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Iraqi PM announces Basra development projects in wake of deadly protests

Move comes days before key parliamentary meeting that may allow Abadi's political rivals to form government without him

There are increasing calls within Iraq's parliament for Abadi to resign (AFP)

Iraqi Prime Minister Haider al-Abadi on Thursday announced a new series of public works initiatives for the southern city of Basra, which was hit by a wave of deadly protests last week.

The move comes just two days before a key parliamentary meeting that may allow the premier's political rivals to form a government without him.

Abadi made the statement after a cabinet meeting, delayed by two days as he visited oil-rich Basra where demonstrations last week saw 12 protesters killed and government buildings torched.

Thursday's announcement comes as the two largest factions in the Iraqi parliament united in calls for Abadi to resign after failing to resolve the problems in southern Iraq, which has been plagued with polluted water and electricity shortages. The parliament is preparing to elect a new speaker on Saturday.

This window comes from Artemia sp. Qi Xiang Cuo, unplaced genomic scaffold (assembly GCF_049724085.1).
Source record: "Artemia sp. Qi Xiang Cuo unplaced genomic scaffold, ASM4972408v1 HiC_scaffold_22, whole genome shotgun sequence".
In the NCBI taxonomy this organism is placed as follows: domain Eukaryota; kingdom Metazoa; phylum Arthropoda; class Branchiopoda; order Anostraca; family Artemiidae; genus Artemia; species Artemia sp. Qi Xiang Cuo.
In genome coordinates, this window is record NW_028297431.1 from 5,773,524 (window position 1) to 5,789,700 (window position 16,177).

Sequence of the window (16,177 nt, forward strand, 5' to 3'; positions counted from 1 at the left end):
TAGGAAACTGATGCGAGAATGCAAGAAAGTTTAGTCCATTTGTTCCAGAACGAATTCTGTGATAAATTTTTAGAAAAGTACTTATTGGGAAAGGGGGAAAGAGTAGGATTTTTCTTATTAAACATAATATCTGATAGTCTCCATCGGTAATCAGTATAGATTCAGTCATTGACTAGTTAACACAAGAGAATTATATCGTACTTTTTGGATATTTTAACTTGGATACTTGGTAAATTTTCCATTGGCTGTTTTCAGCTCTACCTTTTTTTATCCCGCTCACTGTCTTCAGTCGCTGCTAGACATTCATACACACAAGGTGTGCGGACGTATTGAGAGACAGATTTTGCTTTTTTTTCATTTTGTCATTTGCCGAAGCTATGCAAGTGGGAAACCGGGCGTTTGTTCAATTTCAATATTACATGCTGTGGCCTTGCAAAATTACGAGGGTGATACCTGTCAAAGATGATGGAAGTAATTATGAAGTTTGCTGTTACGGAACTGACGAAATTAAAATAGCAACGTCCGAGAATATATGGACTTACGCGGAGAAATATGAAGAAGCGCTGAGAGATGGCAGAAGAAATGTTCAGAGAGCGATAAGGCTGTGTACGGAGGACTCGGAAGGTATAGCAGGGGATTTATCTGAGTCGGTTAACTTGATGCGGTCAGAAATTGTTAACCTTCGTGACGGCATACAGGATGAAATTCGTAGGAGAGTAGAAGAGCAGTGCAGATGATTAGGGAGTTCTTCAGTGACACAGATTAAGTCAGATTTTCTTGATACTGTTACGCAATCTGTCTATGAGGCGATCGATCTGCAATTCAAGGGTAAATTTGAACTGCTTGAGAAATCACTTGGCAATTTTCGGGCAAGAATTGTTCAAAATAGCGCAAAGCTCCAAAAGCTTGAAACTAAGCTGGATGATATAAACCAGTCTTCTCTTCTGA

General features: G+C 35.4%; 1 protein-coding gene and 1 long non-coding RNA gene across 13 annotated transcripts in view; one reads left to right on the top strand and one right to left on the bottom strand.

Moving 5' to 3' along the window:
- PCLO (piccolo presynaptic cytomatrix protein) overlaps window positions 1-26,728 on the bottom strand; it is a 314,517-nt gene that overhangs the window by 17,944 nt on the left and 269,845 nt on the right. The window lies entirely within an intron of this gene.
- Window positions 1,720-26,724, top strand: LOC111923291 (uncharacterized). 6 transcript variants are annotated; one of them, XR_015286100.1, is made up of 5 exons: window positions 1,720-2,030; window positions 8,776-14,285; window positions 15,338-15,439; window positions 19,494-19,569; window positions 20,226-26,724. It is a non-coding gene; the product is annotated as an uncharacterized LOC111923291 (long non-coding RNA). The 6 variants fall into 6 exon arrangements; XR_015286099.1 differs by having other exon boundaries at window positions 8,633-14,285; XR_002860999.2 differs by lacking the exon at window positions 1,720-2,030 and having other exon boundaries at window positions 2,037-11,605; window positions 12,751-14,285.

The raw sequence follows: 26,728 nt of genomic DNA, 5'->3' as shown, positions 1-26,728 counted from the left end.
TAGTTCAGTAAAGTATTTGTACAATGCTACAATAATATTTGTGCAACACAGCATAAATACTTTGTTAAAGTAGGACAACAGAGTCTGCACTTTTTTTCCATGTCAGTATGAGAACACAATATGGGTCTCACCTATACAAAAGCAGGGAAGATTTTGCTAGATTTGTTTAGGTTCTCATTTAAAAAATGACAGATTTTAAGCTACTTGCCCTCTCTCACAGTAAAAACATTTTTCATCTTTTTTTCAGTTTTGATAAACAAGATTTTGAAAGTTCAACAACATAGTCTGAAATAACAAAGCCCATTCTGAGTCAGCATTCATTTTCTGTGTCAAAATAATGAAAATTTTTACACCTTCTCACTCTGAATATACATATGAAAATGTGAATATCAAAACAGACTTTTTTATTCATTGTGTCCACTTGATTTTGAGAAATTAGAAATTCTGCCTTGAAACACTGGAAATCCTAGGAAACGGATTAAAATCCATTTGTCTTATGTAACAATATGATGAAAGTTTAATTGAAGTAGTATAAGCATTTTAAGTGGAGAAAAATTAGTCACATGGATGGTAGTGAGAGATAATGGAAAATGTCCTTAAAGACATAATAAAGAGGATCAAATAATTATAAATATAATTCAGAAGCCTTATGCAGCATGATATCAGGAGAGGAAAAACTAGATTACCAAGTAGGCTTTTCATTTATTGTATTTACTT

More than 30,000 people have been hospitalised as a result of pollution in the water supply.

Abadi said a team of advisers would "assure the immediate implementation" of new water pumping, routing and filtration projects - but did not provide a budget or a timetable.

Cleric Muqtada al-Sadr, whose bloc won the 12 May elections, has distanced himself from his one-time ally Abadi, while a rival alliance of pro-Iranian former paramilitary fighters led by Hadi al-Ameri said it would work with Sadr to form a new government that excludes the premier.

Iraq's Abadi visits Basra as calls grow for him to resign over crisis
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Just a day later, Abadi said that he was "not set on a second term".

The results of Saturday's vote will give an indication as to which bloc may be able to form a cabinet.

On Wednesday, Sadr hosted Ameri in the southern city of Najaf, but the two leaders did not release a statement.

In what appeared to be a head nod on Thursday to the powerful Hashd al-Shaabi paramilitary force, Abadi said the government had decided to increase its fighters' salaries and make them "equal to that of the armed forces". 

Formed in 2014, the Hashd al-Shaabi played a key role in pushing back the Islamic State group.

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